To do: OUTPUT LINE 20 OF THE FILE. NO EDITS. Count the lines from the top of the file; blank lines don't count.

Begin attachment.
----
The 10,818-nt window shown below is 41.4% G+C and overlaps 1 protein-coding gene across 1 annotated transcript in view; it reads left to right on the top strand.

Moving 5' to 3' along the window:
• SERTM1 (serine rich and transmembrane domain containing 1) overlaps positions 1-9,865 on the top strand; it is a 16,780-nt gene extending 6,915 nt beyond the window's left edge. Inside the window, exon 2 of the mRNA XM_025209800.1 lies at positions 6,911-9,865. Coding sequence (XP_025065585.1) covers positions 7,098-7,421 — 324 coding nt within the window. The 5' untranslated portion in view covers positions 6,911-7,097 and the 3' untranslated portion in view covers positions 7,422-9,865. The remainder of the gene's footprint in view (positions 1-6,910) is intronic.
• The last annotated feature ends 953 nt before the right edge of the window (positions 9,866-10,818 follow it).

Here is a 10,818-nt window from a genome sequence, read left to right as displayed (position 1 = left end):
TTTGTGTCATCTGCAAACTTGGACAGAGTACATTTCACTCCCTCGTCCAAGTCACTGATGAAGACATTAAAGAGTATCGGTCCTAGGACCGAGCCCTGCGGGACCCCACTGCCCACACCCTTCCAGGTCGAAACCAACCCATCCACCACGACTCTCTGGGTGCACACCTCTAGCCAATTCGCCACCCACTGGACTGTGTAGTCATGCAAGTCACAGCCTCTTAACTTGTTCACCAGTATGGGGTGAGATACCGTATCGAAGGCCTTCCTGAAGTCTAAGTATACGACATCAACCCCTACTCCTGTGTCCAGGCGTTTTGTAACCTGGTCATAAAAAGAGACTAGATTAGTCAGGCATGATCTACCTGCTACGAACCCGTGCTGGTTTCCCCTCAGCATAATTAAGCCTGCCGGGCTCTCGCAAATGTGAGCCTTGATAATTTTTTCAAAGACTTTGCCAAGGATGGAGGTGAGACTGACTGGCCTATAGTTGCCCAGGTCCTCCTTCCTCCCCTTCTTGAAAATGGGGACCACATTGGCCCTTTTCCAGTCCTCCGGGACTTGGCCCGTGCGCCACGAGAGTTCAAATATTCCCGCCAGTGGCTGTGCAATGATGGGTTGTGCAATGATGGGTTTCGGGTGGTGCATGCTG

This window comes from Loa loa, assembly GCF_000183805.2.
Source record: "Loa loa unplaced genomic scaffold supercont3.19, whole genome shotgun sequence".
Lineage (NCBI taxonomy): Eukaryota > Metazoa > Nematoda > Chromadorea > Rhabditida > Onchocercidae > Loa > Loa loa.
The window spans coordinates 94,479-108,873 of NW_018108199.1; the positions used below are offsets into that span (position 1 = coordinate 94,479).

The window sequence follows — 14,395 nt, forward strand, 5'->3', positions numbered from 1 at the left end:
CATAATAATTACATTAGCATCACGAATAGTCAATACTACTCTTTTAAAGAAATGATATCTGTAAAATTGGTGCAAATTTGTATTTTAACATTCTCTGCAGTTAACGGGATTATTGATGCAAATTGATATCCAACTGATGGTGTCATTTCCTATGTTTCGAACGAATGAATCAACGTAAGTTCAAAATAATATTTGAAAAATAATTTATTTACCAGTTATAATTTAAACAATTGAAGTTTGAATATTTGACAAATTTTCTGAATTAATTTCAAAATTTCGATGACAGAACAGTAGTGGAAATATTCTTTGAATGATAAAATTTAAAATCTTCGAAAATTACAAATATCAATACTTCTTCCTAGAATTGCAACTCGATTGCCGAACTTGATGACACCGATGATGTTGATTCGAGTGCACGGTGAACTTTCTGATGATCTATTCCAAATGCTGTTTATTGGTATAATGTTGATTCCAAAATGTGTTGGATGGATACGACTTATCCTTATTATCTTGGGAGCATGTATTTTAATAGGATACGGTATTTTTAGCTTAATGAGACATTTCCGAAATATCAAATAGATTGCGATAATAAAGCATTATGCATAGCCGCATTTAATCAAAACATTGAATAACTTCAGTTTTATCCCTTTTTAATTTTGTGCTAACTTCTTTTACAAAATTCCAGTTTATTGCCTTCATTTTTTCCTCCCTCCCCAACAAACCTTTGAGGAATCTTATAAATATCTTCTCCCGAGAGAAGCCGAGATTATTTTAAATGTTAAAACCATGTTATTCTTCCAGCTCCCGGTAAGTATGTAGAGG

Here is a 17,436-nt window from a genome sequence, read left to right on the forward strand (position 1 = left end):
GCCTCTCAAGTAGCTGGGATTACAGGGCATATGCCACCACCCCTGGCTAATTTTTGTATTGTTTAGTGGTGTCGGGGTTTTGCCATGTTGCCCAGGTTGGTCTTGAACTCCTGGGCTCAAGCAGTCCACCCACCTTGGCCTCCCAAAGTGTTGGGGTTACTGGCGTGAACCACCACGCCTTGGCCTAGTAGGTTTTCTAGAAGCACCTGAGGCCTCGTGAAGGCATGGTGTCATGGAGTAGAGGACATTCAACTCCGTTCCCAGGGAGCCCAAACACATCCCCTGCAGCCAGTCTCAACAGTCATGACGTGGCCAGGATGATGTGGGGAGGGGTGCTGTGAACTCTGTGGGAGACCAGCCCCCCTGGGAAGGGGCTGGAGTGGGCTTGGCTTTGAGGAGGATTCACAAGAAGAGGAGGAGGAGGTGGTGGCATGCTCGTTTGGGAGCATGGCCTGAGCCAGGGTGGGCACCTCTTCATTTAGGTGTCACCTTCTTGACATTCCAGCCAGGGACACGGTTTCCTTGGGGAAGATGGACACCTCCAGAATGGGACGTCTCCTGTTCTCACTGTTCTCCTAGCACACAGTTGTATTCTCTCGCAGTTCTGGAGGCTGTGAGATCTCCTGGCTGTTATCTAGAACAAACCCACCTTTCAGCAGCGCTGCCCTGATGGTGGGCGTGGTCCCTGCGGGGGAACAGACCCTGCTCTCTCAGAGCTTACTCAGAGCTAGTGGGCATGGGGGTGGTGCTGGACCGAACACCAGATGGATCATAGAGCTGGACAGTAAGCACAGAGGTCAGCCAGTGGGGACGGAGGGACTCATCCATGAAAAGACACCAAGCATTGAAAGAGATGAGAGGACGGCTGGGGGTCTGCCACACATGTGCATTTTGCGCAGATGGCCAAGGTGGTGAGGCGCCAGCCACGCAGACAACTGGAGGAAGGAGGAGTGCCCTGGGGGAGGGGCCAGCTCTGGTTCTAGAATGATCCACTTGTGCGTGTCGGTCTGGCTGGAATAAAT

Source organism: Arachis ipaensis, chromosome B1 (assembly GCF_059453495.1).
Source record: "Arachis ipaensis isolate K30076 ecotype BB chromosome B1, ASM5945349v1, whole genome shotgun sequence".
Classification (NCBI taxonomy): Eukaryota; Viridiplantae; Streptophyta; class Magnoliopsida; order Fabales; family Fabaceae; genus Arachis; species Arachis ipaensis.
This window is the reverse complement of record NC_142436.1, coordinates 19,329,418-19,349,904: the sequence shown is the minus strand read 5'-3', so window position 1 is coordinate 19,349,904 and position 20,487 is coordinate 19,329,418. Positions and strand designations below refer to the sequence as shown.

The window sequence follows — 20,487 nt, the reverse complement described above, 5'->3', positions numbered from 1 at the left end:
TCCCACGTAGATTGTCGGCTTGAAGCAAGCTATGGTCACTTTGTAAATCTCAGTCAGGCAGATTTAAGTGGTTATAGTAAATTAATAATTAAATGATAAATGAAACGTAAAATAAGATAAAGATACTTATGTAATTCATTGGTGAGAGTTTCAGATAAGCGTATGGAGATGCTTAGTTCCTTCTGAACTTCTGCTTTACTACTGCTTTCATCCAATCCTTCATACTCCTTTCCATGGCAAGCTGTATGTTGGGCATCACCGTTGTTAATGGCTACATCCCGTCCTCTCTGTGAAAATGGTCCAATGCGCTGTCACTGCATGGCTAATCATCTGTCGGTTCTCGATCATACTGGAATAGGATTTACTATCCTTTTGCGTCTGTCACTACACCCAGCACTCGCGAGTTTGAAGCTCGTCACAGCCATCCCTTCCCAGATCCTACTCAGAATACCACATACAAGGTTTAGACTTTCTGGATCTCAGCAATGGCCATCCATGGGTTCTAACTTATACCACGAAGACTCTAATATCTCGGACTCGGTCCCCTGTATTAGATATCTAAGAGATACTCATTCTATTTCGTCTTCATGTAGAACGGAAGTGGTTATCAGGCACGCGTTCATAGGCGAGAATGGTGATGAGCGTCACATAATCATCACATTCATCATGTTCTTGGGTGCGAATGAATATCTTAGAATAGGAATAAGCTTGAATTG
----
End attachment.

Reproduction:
TCCCACGTAGATTGTCGGCTTGAAGCAAGCTATGGTCACTTTGTAAATCTCAGTCAGGCAGATTTAAGTGGTTATAGTAAATTAATAATTAAATGATAAATGAAACGTAAAATAAGATAAAGATACTTATGTAATTCATTGGTGAGAGTTTCAGATAAGCGTATGGAGATGCTTAGTTCCTTCTGAACTTCTGCTTTACTACTGCTTTCATCCAATCCTTCATACTCCTTTCCATGGCAAGCTGTATGTTGGGCATCACCGTTGTTAATGGCTACATCCCGTCCTCTCTGTGAAAATGGTCCAATGCGCTGTCACTGCATGGCTAATCATCTGTCGGTTCTCGATCATACTGGAATAGGATTTACTATCCTTTTGCGTCTGTCACTACACCCAGCACTCGCGAGTTTGAAGCTCGTCACAGCCATCCCTTCCCAGATCCTACTCAGAATACCACATACAAGGTTTAGACTTTCTGGATCTCAGCAATGGCCATCCATGGGTTCTAACTTATACCACGAAGACTCTAATATCTCGGACTCGGTCCCCTGTATTAGATATCTAAGAGATACTCATTCTATTTCGTCTTCATGTAGAACGGAAGTGGTTATCAGGCACGCGTTCATAGGCGAGAATGGTGATGAGCGTCACATAATCATCACATTCATCATGTTCTTGGGTGCGAATGAATATCTTAGAATAGGAATAAGCTTGAATTG